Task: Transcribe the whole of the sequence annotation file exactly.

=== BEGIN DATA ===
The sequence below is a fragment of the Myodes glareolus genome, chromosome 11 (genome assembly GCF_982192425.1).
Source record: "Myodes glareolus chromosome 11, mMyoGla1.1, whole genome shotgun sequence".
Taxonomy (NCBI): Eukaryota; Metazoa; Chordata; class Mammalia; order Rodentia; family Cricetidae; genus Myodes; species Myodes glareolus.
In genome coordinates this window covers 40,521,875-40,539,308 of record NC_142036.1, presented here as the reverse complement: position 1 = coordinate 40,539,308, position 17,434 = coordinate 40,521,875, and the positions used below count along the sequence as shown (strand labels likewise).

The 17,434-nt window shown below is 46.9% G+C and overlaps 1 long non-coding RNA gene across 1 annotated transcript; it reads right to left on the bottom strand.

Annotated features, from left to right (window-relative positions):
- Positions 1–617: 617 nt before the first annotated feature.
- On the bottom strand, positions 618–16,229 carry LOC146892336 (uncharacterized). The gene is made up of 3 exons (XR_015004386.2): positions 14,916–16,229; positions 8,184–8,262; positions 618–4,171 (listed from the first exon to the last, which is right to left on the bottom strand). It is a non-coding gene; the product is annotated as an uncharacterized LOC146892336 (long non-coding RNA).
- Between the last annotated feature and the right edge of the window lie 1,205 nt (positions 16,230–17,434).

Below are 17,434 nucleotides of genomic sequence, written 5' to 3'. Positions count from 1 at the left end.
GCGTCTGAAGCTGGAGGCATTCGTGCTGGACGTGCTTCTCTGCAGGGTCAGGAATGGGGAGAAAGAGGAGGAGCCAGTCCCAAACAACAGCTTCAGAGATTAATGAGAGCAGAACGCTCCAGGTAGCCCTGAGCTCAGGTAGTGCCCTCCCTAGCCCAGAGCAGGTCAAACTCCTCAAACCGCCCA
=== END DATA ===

The sequence below is a fragment of the Myodes glareolus genome, chromosome 11 (genome assembly GCF_982192425.1).
Source record: "Myodes glareolus chromosome 11, mMyoGla1.1, whole genome shotgun sequence".
Taxonomy (NCBI): Eukaryota; Metazoa; Chordata; class Mammalia; order Rodentia; family Cricetidae; genus Myodes; species Myodes glareolus.
In genome coordinates this window covers 40,521,875-40,539,308 of record NC_142036.1, presented here as the reverse complement: position 1 = coordinate 40,539,308, position 17,434 = coordinate 40,521,875, and the positions used below count along the sequence as shown (strand labels likewise).

The 17,434-nt window shown below is 46.9% G+C and overlaps 1 long non-coding RNA gene across 1 annotated transcript; it reads right to left on the bottom strand.

Annotated features, from left to right (window-relative positions):
- Positions 1–617: 617 nt before the first annotated feature.
- On the bottom strand, positions 618–16,229 carry LOC146892336 (uncharacterized). The gene is made up of 3 exons (XR_015004386.2): positions 14,916–16,229; positions 8,184–8,262; positions 618–4,171 (listed from the first exon to the last, which is right to left on the bottom strand). It is a non-coding gene; the product is annotated as an uncharacterized LOC146892336 (long non-coding RNA).
- Between the last annotated feature and the right edge of the window lie 1,205 nt (positions 16,230–17,434).

Below are 17,434 nucleotides of genomic sequence, written 5' to 3'. Positions count from 1 at the left end.
GCGTCTGAAGCTGGAGGCATTCGTGCTGGACGTGCTTCTCTGCAGGGTCAGGAATGGGGAGAAAGAGGAGGAGCCAGTCCCAAACAACAGCTTCAGAGATTAATGAGAGCAGAACGCTCCAGGTAGCCCTGAGCTCAGGTAGTGCCCTCCCTAGCCCAGAGCAGGTCAAACTCCTCAAACCGCCCA